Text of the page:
An electronic signature, or e-signature, is any electronic mark (sign, sound, symbol, etc.) used in the palace of a physical signature in signing a document or contract.
Electronic signatures have become widely adopted as an alternative to physical ones. As technology advances and allows legal work to become more digital, e-signatures have become a go-to solution for a wide array of services. While electronic signatures vary based on jurisdiction and country, there are several requirements in common, adopted across the board. E-signatures need to effectively identify the signatory without a doubt, and the person signing has to be the sole owner of the private key for the signature.
Some e-signature services have started introducing cryptographic processes in order to boost their security. Some of the most common electronic signature providers include Adobe Sign and Hello Sign; however, with a growing demand for this technology over the past decade, more providers are entering the market.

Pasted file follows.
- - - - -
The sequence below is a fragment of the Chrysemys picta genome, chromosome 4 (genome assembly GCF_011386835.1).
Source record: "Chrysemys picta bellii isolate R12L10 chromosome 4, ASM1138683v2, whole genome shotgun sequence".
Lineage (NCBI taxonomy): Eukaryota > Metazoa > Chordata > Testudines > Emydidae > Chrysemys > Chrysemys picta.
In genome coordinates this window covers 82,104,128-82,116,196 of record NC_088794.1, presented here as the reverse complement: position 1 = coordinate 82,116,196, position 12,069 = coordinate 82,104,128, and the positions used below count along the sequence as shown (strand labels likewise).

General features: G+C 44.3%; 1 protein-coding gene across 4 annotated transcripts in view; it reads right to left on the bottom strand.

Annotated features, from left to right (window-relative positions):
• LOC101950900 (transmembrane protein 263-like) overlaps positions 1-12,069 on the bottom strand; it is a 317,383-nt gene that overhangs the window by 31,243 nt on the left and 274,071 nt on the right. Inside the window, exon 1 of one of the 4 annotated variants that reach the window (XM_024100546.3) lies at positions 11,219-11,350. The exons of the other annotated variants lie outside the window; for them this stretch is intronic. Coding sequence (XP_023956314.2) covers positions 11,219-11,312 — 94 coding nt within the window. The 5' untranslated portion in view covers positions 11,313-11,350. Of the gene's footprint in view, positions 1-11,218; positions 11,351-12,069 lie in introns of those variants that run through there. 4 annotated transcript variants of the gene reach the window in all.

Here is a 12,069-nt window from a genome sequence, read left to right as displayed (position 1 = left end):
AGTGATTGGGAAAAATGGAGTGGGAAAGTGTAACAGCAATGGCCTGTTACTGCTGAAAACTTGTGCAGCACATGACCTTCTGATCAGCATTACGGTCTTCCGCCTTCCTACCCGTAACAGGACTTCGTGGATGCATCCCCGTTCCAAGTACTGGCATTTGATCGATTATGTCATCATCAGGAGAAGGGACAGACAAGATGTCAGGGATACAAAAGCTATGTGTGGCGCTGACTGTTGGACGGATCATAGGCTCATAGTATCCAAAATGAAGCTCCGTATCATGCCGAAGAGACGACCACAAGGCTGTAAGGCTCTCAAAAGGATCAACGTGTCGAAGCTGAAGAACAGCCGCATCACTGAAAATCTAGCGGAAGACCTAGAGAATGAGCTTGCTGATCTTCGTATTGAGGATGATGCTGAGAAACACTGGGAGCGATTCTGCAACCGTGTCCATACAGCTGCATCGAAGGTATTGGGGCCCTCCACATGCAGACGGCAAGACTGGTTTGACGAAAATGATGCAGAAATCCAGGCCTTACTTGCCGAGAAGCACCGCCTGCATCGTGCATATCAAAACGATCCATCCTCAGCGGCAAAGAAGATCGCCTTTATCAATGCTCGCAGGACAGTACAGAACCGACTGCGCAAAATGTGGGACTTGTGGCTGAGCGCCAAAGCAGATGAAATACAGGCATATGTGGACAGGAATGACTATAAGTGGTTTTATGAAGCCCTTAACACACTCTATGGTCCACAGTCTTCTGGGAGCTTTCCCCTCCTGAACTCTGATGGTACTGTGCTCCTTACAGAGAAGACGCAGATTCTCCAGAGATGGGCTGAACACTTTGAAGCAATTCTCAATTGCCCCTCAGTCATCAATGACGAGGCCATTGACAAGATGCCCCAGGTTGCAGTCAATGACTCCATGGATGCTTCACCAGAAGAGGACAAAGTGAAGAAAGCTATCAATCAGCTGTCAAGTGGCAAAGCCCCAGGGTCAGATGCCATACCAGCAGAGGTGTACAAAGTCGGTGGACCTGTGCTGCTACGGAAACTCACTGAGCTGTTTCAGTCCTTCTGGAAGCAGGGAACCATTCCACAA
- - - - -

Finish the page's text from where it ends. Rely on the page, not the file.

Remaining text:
Electronic signatures have been recognized as a legally accepted replacement for a physical signature for a long time. In 1996, the United Nations published the UNCITRAL Model Law on Electronic Commerce, which contained several sections detailing the use of electronic signatures. This was a highly influential document, which sped up the global adoption and legalization of e-signatures. Today, new forms of electronic signatures are being introduced as technology advances and more applications become available.
Biometric signatures are a popular type of e-signature. This type of signature relies on uniquely identifying physical qualities. For example, every time you unlock your phone with your fingerprint, you effectively use a biometric e-signature to verify that you have the right to use this phone. Face-identifying software also relies on biometric information to verify your identity, which means that your face can also serve as an electronic signature given the right software.
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